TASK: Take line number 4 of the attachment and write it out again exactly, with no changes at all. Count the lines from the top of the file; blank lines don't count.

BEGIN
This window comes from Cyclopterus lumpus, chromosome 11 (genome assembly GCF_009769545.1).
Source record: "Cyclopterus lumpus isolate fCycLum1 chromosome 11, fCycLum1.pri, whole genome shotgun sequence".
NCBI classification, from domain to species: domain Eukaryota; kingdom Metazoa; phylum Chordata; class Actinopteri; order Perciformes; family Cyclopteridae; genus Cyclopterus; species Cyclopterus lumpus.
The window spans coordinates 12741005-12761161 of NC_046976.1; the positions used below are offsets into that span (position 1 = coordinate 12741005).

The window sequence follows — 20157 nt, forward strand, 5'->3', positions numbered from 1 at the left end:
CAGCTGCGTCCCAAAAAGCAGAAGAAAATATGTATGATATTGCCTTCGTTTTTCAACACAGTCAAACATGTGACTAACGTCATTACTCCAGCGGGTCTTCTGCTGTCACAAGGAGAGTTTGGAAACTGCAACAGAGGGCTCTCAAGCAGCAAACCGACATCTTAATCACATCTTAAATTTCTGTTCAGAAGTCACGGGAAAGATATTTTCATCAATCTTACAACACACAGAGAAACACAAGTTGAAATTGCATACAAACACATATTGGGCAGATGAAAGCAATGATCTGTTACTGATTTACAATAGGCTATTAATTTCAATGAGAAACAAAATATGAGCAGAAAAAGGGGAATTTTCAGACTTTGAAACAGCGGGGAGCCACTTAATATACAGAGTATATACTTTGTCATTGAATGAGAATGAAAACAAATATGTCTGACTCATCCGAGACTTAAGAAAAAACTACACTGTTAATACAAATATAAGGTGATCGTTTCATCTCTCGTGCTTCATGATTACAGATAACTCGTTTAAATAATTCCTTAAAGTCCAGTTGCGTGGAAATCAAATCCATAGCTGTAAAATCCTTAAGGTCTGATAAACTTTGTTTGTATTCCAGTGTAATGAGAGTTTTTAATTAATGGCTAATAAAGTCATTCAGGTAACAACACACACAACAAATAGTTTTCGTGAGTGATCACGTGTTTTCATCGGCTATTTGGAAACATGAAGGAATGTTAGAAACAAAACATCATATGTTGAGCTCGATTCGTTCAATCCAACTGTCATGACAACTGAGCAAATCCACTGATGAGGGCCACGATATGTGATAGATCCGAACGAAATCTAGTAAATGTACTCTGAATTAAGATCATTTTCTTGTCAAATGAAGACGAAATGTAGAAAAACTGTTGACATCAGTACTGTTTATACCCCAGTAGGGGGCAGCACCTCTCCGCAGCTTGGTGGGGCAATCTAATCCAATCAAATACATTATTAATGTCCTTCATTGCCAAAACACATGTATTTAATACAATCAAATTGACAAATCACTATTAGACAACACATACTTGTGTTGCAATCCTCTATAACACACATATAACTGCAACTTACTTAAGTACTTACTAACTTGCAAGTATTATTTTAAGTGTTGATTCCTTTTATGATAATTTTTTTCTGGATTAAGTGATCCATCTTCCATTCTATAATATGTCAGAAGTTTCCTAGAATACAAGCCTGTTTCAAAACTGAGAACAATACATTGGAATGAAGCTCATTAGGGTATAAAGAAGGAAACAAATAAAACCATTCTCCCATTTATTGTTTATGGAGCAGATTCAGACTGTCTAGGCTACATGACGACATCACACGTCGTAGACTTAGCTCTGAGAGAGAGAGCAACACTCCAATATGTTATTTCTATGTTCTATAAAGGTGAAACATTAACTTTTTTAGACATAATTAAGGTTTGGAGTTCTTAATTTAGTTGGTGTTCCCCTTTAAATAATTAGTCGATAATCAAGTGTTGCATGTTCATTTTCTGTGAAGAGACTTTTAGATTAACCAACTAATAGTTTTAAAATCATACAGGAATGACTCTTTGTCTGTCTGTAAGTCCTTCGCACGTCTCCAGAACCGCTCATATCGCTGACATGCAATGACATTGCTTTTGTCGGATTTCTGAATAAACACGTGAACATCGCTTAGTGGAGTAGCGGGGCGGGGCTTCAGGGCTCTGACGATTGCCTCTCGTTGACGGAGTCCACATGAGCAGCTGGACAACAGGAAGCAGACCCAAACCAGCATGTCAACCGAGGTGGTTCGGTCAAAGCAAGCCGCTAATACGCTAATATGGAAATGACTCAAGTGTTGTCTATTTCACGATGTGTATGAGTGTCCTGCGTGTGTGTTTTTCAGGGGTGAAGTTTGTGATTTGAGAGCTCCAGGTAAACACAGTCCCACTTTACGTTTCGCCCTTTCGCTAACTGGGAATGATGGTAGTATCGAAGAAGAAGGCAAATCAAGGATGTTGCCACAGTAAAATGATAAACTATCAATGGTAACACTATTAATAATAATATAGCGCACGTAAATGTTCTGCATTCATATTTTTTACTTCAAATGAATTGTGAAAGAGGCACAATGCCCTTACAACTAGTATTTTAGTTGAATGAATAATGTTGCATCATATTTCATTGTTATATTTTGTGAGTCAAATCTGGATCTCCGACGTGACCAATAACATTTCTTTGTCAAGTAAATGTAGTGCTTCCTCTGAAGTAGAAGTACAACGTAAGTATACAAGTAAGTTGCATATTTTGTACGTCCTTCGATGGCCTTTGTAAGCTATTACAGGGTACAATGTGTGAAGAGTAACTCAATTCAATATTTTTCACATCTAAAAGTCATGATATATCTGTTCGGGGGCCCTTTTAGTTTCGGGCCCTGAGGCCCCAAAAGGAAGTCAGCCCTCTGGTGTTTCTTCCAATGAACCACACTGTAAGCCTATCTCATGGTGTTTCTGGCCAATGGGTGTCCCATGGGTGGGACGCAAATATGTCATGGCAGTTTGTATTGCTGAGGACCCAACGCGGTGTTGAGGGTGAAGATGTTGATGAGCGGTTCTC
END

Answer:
The window spans coordinates 12741005-12761161 of NC_046976.1; the positions used below are offsets into that span (position 1 = coordinate 12741005).